- Rule of Transparency: Design for visibility to make inspection and debuggingeasier.
- Rule of Robustness: Robustness is the child of transparency and simplicity.
- Rule of Representation: Fold knowledge into data so program logic can be stupid and robust.
- Rule of Least Surprise: In interface design, always do the least surprising thing.
- Rule of Silence: When a program has nothing surprising to say, it should say nothing.
- Rule of Repair: When you must fail, fail noisily and as soon as possible.
- Rule of Economy: Programmer time is expensive; conserve it in preference to machine time.
- Rule of Generation: Avoid hand-hacking; write programs to write programs when you can.
- Rule of Optimization: Prototype before polishing. Get it working before you optimize it.
- Rule of Diversity: Distrust all claims for “one true way”.
- Rule of Extensibility: Design for the future, because it will be here sooner than you think.
History of Unix/BSD #
Click to show an overview of the Unix-based family of Operating Systems
One of the explicitly stated goals of the OpenBSD project is to support as many different systems and hardware as feasible. Support means that the release media has been tested, most of the basic tools are present for the architecture, and that the code can self-compile itself. One of the added benefits of supporting a large amount of different architectures is that a bug in for example the compiler manifest may itself on one lesser used architecture but not in a more popular one. The result is an improvement in code quality by exposing bugs to developers that might otherwise not have been found.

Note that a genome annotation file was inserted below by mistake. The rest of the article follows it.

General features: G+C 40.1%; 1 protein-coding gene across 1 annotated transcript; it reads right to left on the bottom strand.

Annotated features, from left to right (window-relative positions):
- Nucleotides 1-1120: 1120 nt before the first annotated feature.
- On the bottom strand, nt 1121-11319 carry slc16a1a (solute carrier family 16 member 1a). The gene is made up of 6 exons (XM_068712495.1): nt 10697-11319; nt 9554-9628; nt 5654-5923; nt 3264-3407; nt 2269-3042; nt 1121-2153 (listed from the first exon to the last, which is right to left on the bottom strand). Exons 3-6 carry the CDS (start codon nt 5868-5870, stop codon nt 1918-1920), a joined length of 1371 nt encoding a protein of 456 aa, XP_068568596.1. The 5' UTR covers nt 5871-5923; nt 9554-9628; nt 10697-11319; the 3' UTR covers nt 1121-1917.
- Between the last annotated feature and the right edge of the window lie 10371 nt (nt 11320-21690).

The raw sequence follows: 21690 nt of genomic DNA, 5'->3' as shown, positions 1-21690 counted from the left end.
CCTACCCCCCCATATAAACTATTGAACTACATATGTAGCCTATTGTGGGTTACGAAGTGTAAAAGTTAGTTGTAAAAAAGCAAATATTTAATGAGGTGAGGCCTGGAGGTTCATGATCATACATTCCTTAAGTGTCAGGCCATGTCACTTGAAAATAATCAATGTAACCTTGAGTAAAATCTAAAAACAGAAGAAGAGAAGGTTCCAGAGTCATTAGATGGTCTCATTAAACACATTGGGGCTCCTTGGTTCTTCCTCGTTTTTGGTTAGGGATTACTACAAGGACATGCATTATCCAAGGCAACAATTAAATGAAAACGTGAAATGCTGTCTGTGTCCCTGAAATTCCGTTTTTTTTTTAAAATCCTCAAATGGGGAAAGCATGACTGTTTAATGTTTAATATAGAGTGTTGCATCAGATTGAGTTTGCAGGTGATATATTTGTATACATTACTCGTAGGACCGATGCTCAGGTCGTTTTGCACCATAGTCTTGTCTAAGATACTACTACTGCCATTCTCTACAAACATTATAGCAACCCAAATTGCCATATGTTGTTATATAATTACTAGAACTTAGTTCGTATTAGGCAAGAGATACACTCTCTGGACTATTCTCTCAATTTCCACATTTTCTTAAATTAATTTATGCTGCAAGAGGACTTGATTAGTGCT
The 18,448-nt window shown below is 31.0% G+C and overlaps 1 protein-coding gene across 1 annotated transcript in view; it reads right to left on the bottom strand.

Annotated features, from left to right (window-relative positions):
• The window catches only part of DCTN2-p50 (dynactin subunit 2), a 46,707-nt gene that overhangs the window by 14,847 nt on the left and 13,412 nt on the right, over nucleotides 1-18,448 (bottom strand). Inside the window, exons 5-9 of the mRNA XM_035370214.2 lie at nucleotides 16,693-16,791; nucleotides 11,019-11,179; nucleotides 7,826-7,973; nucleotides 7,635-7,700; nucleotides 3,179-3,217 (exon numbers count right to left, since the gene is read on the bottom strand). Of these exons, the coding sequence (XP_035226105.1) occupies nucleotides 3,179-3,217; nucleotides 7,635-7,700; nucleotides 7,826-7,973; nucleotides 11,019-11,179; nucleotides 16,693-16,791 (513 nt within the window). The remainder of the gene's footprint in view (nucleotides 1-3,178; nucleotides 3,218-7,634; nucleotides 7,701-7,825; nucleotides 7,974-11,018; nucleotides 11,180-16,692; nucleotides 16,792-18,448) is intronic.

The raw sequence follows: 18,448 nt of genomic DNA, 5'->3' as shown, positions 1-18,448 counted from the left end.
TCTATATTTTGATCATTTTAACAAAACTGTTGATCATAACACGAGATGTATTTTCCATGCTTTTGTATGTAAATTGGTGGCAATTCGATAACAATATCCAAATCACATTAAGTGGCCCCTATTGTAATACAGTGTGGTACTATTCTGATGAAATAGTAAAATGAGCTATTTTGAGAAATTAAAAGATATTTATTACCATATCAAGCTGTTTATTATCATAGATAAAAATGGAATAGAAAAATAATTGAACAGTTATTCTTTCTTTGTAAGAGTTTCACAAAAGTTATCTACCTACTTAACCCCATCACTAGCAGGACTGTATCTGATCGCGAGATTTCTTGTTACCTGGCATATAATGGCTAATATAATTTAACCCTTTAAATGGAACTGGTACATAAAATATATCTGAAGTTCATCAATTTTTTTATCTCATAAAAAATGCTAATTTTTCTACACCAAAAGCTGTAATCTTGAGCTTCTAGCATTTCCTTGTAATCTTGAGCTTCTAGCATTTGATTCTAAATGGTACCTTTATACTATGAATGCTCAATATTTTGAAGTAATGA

The goal is to implement hardware support in such a way that for the vast majority of users the system just works. OpenBSD currently provides support for 13 distinct architectures.
Click to show an overview currently supported architectures
- Digital Alpha (alpha)
- AMD64 (amd64)
- 64-bit ARM (arm64)
- ARM v7 (armv7)
- HP Precision Architecture (hppa)
- Intel i386 (i386)
- IO-DATA Landisk (landisk)
- Loongson 2E/2F (loongson)
- Omron LUNA88K(2) (luna88k)
- Apple PowerPC (macppc)
- Cavium Octeon MIPS64 (octeon)
- IBM POWER PowerNV (powerpc64)
- Sun UltraSPARC and Fujitsu SPARC64 (sparc64)
Permissive Open Source license #
The licenses in used by the OpenBSD project and its various subprojects are very permissive and short enough to include in their entirety on this page.
OpenBSD license #
Click to show the OpenBSD license
Copyright (c) YYYY YOUR NAME HERE <firstname.lastname@example.org> Permission to use, copy, modify, and distribute this software for any purpose with or without fee is hereby granted, provided that the above copyright notice and this permission notice appear in all copies. THE SOFTWARE IS PROVIDED "AS IS" AND THE AUTHOR DISCLAIMS ALL WARRANTIES WITH REGARD TO THIS SOFTWARE INCLUDING ALL IMPLIED WARRANTIES OF MERCHANTABILITY AND FITNESS. IN NO EVENT SHALL THE AUTHOR BE LIABLE FOR ANY SPECIAL, DIRECT, INDIRECT, OR CONSEQUENTIAL DAMAGES OR ANY DAMAGES WHATSOEVER RESULTING FROM LOSS OF USE, DATA OR PROFITS, WHETHER IN AN ACTION OF CONTRACT, NEGLIGENCE OR OTHER TORTIOUS ACTION, ARISING OUT OF OR IN CONNECTION WITH THE USE OR PERFORMANCE OF THIS SOFTWARE.